How To Purchase And Use Shinkansen Tickets In Japan

The Japanese bullet train is one of the most famous modes of transport in the world but it can be tricky to choose the correct ticket for your journey as you will need to pay the right fee and reserve a seat.

What is Shinkansen?

Shinkansen is what is better known around the world as a ‘bullet train’, is the fastest passenger train in operation to date as well as one of the most reliable ways to travel around the country. Its reputation is not for nothing and it truly is an experience to ride aboard Japan’s bullet train network.

N700 Shinkansen

In addition to its best feature, its speed, the bullet train also offers a type of luxury unavailable on many other passenger trains as well as being both comfortable and convenient.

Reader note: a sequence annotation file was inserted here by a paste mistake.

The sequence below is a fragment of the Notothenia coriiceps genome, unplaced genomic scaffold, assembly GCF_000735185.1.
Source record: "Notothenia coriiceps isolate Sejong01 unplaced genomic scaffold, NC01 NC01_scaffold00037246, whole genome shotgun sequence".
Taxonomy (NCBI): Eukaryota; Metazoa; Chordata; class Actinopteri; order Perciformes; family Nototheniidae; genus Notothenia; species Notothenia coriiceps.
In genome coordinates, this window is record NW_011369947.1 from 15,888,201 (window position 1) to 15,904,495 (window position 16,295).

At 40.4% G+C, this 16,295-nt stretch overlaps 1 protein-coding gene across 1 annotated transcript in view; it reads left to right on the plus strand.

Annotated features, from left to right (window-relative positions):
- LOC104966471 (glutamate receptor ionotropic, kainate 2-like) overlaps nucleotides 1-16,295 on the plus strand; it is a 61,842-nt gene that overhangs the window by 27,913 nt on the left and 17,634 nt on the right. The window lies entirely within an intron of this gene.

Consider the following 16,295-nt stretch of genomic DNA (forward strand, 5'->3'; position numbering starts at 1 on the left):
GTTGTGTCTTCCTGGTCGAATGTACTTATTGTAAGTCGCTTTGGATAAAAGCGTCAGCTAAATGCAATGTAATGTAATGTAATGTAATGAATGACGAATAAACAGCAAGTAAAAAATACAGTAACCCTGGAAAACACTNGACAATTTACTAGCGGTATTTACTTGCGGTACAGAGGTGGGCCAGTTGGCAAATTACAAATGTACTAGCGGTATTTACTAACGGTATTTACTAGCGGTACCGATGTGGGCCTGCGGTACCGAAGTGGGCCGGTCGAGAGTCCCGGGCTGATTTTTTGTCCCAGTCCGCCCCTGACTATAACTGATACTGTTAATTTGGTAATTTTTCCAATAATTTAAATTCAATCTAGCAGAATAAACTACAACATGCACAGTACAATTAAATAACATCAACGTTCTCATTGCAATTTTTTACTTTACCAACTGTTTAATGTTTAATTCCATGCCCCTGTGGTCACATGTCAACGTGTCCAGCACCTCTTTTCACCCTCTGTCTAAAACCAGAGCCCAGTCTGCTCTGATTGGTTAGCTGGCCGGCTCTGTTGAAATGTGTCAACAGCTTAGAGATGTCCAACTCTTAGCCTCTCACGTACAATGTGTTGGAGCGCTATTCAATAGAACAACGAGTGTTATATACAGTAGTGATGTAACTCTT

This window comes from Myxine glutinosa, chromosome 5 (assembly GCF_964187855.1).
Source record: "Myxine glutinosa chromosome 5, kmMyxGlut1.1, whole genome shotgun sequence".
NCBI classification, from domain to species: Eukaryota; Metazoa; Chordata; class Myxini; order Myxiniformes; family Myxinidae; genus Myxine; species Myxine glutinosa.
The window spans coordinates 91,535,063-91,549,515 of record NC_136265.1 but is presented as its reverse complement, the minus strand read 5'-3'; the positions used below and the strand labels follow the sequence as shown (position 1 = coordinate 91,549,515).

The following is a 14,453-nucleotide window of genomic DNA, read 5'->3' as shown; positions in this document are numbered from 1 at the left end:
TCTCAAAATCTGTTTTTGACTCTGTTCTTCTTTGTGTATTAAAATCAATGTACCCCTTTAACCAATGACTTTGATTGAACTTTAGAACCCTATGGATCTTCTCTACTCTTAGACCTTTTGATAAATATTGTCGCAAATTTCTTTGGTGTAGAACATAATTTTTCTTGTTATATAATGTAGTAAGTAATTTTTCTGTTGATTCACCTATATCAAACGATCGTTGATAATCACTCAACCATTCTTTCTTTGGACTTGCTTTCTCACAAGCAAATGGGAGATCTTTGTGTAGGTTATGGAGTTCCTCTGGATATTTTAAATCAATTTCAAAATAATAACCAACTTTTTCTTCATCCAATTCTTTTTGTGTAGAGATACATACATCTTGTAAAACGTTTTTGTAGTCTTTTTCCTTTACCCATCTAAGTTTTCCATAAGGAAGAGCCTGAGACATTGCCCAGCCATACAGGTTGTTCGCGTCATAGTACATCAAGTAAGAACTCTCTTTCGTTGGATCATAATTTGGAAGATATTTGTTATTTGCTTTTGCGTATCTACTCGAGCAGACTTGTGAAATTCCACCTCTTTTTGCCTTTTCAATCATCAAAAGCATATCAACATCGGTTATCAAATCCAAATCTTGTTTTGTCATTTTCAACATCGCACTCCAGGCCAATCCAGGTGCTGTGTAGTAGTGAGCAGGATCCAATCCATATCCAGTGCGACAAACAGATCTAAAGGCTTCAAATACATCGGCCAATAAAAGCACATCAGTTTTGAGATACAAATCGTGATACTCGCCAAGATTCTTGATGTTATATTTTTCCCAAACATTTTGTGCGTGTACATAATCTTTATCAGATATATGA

However, one issue that many foreigners and tourists have when looking to ride the bullet train is the tickets.


The system for choosing and purchasing your ticket is not as straightforward as it is in many other places in the world, or even in comparison to other Japanese trains. 

So, to find out how to choose the best fare and seat for your trip, keep reading.

The types of tickets

Whereas many other trains will only require you to purchase a single ticket for your journey, with the bullet train you will need to purchase two different types of tickets: a passenger ticket and an express ticket.

The passenger ticket will indicate your final destination along with your car number and seat number. 

Your express ticket will allow you to ride on the Shinkansen (this is the same for other express trains as well).

Unfortunately, there is no ticket that encompasses both of these. So, you will need to make sure that you have purchased both tickets before embarking upon your journey.